Managed service accounts , group managed service accounts , and virtual accounts are designed to provide crucial applications such as SQL Server with the isolation of their own accounts, while eliminating the need for an administrator to manually administer the Service Principal Name (SPN) and credentials for these accounts. These make long term management of service account users, passwords and SPNs much easier.
- Managed Service Accounts A Managed Service Account (MSA) is a type of domain account created and managed by the domain controller. It is assigned to a single member computer for use running a service. The password is managed automatically by the domain controller. You cannot use a MSA to log into a computer, but a computer can use a MSA to start a Windows service. An MSA has the ability to register a Service Principal Name (SPN) within Active Directory when given read and write servicePrincipalName permissions. A MSA is named with a $ suffix, for example DOMAIN\ACCOUNTNAME$ . When specifying a MSA, leave the password blank. Because a MSA is assigned to a single computer, it cannot be used on different nodes of a Windows cluster.
- Group Managed Service Accounts A Group Managed Service Account (gMSA) is an MSA for multiple servers. Windows manages a service account for services running on a group of servers. Active Directory automatically updates the group managed service account password without restarting services. You can configure SQL Server services to use a group managed service account principal. Beginning with SQL Server 2014, SQL Server supports group managed service accounts for standalone instances, and SQL Server 2016 and later for failover cluster instances, and availability groups. To use a gMSA for SQL Server 2014 or later, the operating system must be Windows Server 2012 R2 or later. Servers with Windows Server 2012 R2 require KB 2998082 applied so that the services can log in without disruption immediately after a password change.
- Virtual Accounts Virtual accounts (beginning with Windows Server 2008 R2 and Windows 7) are managed local accounts that provide the following features to simplify service administration. The virtual account is auto-managed, and the virtual account can access the network in a domain environment . If the default value is used for the service accounts during SQL Server setup, a virtual account using the instance name as the service name is used, in the format NT SERVICE\ <SERVICENAME> . Services that run as virtual accounts access network resources by using the credentials of the computer account in the format <domain_name> \ <computer_name> $ . When specifying a virtual account to start SQL Server, leave the password blank. If the virtual account fails to register the Service Principal Name (SPN), register the SPN manually. For more information on registering a SPN manually, see Manual SPN Registration . Virtual accounts cannot be used for SQL Server Failover Cluster Instance , because the virtual account would not have the same SID on each node of the cluster.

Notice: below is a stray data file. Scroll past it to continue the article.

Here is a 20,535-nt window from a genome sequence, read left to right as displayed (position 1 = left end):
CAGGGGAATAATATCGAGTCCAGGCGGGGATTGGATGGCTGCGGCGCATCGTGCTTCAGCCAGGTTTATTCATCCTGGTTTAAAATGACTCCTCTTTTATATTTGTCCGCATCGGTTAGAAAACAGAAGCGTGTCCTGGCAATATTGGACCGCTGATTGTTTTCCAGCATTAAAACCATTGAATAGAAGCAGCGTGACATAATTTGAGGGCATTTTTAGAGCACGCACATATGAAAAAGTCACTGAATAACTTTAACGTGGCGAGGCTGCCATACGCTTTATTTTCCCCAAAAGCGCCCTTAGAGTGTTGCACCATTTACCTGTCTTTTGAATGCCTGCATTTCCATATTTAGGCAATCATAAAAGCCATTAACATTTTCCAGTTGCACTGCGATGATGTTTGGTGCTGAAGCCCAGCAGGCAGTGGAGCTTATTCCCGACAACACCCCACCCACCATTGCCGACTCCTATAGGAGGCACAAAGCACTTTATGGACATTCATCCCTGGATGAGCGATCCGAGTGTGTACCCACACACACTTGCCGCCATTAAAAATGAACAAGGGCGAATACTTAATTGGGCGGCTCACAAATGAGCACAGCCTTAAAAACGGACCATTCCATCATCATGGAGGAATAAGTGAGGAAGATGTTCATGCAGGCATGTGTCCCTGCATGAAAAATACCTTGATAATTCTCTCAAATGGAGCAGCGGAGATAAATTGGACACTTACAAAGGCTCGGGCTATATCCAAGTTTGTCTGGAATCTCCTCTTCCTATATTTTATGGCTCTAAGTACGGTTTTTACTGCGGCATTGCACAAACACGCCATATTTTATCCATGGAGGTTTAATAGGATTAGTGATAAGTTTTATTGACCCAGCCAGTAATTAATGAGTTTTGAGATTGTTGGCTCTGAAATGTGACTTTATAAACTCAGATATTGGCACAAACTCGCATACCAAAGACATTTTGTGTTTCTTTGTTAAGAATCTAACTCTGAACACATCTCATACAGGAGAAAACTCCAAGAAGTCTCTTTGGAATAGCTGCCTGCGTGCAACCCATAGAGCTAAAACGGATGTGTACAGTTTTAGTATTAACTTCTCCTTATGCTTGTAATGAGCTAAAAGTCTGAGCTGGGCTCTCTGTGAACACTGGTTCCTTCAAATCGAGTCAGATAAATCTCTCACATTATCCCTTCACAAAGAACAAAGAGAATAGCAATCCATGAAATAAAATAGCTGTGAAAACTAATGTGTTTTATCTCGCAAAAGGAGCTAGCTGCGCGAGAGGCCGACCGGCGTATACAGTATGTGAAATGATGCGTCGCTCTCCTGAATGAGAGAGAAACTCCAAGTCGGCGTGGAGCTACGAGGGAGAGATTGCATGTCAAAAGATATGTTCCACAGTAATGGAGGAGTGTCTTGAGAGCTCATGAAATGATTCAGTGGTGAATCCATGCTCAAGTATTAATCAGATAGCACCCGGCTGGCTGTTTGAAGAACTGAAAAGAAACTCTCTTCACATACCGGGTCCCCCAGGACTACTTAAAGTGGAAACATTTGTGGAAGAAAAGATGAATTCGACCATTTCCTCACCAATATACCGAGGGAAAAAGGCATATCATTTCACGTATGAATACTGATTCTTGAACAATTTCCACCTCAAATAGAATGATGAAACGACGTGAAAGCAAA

Security Note: Always run SQL Server services by using the lowest possible user rights. Use a MSA , gMSA or virtual account when possible. When MSA, gMSA and virtual accounts are not possible, use a specific low-privilege user account or domain account instead of a shared account for SQL Server services. Use separate accounts for different SQL Server services. Do not grant additional permissions to the SQL Server service account or the service groups. Permissions will be granted through group membership or granted directly to a service SID, where a service SID is supported.
A detailed guide about setting up Managed Service Accounts (MSA) , you will find in my following post.
Set up Group Managed Service Accounts (gMSA) vs. Standalone Managed Service Accounts (sMSA)
Set up SQL Server 2019 and configure the service accounts
So now we will run the SQL Server 2019 setup and go through the steps with the service accounts configuration.
First we install a default instance , later we also add a named instance to see the difference regarding naming of the service accounts .
Here you can see as mentioned above with
If the default value is used for the service accounts during SQL Server setup, a virtual account using the instance name as the service name is used, in the format NT SERVICE\SERVICENAME .
Here you can see very nice, that the virtual account is using the instance name as the service name NT Service\MSSQLSERVER
Important note Always use SQL Server tools such as SQL Server Configuration Manager to change the account used by the SQL Server Database Engine or SQL Server Agent services , or to change the password for the account . In addition to changing the account name, SQL Server Configuration Manager performs additional configuration such as updating the Windows local security store which protects the service master key for the Database Engine. Other tools such as the Windows Services Control Manager can change the account name but do not change all the required settings.f https://docs.microsoft.com/en-us/sql/database-engine/configure-windows/configure-windows-service-accounts-and-permissions?view=sql-server-ver15#Changing_Accounts
Service Configuration and Access Control